The film is definitely reminiscent of “City of God”, perhaps as well as “Slumdog Millionaire” and the excellent “Wadjda” and this film is wonderful as well. I think I’ll start off with the music because it is just beautiful and moving; juxtaposed with the striking images of poverty stricken streets, it certainly elicits an emotional reaction. I was able to see the streets through the young boy Krishna’s eyes and was left wondering “How could it get like this?” On a related note, the production design is great and the film is visually impressive.

There are also great performances throughout, even from the child actors, most of whom came from the streets and went through training to teach them how to act in the film. I also loved the Neo Realism element of the film, proving that Indian cinema isn’t just about Bollywood! “Salaam Bombay!” is certainly an ideal film to watch after seeing some of Satyajit Ray’s films.

So in conclusion, this is a gritty, thoughtful, powerful, well made film; my admiration for world cinema continues.
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on 4 November 2015
Another moving story by Mira Nair. India is changing fast and this is one aspect of the country which neither tourists nor scholars get to see much. Drugs, prostitution and outrageous neglect of justice by the authorities paint a damning picture of the city we know of as the economic capital of India and home of Bollywood.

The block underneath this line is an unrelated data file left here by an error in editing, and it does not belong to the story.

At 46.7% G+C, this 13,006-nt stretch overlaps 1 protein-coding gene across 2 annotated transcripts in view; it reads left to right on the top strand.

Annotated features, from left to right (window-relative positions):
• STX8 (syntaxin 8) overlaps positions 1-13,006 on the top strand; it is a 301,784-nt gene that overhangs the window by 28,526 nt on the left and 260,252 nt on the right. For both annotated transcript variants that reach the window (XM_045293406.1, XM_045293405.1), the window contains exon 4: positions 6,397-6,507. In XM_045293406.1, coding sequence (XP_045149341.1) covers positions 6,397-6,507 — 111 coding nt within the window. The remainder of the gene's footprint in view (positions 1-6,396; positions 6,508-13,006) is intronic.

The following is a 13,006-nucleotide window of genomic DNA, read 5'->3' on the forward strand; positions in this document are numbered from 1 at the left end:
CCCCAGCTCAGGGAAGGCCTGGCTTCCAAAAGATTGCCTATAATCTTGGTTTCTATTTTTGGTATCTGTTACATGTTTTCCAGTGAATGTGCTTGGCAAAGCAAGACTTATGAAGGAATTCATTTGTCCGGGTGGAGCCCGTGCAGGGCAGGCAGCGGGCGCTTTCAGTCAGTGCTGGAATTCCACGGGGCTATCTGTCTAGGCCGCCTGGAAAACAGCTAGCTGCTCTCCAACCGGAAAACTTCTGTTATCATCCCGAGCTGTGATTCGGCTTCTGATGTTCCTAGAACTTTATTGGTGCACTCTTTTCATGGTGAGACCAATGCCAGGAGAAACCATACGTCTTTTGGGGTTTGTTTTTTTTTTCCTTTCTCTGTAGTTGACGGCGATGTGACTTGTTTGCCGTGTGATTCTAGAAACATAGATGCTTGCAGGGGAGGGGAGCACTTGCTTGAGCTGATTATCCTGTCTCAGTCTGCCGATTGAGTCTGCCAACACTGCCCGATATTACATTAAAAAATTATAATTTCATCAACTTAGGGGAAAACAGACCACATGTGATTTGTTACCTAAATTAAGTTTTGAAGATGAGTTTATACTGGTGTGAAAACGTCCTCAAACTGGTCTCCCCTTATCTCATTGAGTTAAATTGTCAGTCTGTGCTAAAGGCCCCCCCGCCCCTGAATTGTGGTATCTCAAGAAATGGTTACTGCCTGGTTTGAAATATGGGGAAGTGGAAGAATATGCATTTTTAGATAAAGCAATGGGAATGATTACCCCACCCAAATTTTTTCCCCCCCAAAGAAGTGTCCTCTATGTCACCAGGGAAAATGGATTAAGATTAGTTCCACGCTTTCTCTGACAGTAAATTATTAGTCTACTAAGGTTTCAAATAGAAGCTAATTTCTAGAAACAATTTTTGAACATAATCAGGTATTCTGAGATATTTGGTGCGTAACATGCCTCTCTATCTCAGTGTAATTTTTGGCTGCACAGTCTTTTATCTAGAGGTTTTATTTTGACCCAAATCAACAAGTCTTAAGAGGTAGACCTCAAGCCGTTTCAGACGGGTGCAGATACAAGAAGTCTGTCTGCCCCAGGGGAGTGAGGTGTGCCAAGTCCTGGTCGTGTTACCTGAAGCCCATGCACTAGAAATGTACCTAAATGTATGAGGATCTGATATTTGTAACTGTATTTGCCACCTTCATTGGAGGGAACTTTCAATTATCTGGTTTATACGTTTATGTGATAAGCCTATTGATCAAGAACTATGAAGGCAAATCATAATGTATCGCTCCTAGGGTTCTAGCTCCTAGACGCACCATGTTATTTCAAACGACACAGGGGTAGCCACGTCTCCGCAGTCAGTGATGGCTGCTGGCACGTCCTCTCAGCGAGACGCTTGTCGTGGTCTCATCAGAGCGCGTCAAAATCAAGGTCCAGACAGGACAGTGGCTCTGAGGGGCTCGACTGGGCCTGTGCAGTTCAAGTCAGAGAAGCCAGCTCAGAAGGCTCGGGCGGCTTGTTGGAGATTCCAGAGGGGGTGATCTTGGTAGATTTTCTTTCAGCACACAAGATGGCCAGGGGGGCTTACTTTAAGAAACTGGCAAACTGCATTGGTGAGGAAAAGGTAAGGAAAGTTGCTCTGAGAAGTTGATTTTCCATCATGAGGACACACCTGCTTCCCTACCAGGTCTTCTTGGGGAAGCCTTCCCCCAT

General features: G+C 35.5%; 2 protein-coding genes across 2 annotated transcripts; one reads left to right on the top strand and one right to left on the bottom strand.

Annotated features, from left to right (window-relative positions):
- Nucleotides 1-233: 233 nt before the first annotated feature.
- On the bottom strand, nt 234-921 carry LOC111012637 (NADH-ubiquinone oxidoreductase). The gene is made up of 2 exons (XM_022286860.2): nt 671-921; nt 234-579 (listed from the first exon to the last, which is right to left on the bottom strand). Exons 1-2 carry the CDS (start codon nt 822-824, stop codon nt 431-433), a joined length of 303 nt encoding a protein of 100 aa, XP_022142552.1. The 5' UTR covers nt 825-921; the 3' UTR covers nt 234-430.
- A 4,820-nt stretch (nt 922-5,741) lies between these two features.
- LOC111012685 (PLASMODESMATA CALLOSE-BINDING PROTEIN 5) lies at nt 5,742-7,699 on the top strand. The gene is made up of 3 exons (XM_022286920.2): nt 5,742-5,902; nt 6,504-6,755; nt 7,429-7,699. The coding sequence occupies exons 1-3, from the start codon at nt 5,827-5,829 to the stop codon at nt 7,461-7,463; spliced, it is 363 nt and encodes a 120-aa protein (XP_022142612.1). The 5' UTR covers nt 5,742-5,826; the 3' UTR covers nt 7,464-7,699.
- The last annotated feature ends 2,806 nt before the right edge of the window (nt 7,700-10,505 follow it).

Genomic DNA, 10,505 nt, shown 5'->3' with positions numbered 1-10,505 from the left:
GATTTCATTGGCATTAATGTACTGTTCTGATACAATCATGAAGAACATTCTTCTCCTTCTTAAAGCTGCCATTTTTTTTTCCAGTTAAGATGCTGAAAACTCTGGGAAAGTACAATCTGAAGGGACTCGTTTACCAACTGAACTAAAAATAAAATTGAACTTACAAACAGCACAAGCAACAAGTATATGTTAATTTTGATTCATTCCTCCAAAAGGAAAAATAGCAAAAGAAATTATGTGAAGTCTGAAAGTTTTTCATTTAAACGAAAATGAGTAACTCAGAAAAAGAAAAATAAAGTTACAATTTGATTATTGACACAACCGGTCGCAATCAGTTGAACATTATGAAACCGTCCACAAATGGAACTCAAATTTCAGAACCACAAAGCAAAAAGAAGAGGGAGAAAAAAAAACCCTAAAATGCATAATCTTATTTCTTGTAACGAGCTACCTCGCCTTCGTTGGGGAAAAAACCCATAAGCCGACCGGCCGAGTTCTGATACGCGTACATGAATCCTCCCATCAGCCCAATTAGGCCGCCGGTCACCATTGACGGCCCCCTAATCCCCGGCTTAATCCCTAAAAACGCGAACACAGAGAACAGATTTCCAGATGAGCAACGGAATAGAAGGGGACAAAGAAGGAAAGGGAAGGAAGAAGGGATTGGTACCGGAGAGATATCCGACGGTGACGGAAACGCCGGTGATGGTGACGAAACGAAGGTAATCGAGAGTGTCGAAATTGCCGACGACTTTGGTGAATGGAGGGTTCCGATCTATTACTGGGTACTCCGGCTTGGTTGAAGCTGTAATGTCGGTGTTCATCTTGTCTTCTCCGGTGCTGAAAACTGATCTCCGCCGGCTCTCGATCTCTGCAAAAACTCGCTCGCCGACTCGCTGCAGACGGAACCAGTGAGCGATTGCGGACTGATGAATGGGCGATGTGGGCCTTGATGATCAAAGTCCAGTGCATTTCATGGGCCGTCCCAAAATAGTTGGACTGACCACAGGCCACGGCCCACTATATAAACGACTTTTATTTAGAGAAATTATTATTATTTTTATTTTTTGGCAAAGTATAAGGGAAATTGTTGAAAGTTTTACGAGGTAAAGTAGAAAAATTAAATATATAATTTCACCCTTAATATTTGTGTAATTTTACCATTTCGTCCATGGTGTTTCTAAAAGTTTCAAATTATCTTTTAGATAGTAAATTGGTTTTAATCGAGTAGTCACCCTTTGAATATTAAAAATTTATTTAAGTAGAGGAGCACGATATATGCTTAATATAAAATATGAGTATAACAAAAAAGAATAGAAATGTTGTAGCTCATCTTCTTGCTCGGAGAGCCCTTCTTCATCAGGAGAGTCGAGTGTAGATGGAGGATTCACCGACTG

Not a pretty film, but, over twenty years after its shooting, still a must see to understand India.
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on 16 September 2010
I cannot claim that you will feel quite content after watching this movie. Or beam with feelings of happiness or joy. Nevertheless, this is powerful viewing and grips you from the opening scene and removes you from this world until the final credits. For many of us, (most of us actually) the reality of this movie is bound to lead to feelings of guilt/discomfort. And one cannot help but also drawing parallels between this and Slumdog Millionaire. Clearly, a lot has been borrowed from this movie.

It remains however, a brilliant piece of cinema, and demands a visit to Bombay (now Mumbai). I can assure you, nothing has changed.
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on 24 September 2017
Well directed and acted but deeply upsetting. Not a comfortable experience
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on 15 September 2015
It is reality and some people may not like it because of of that, heart wrenching and sad about the people few care about who only thing they have is hope and each other.
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on 7 July 2013
Excellent film concerning the street children of India, enjoyed every moment of it, not so sure about the abrupt ending though, would have liked to know what happened to our main character.
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on 29 November 2014
A bitter sweet little story. Moving and definately worth watching.
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on 20 September 2017
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on 29 June 2014
Main problem is that there doesn't seem to be any indication on the website that this film is in HINDI

Yes there are subtitles but it is apparent they are giving only the highlights of the conversation that is happening on screen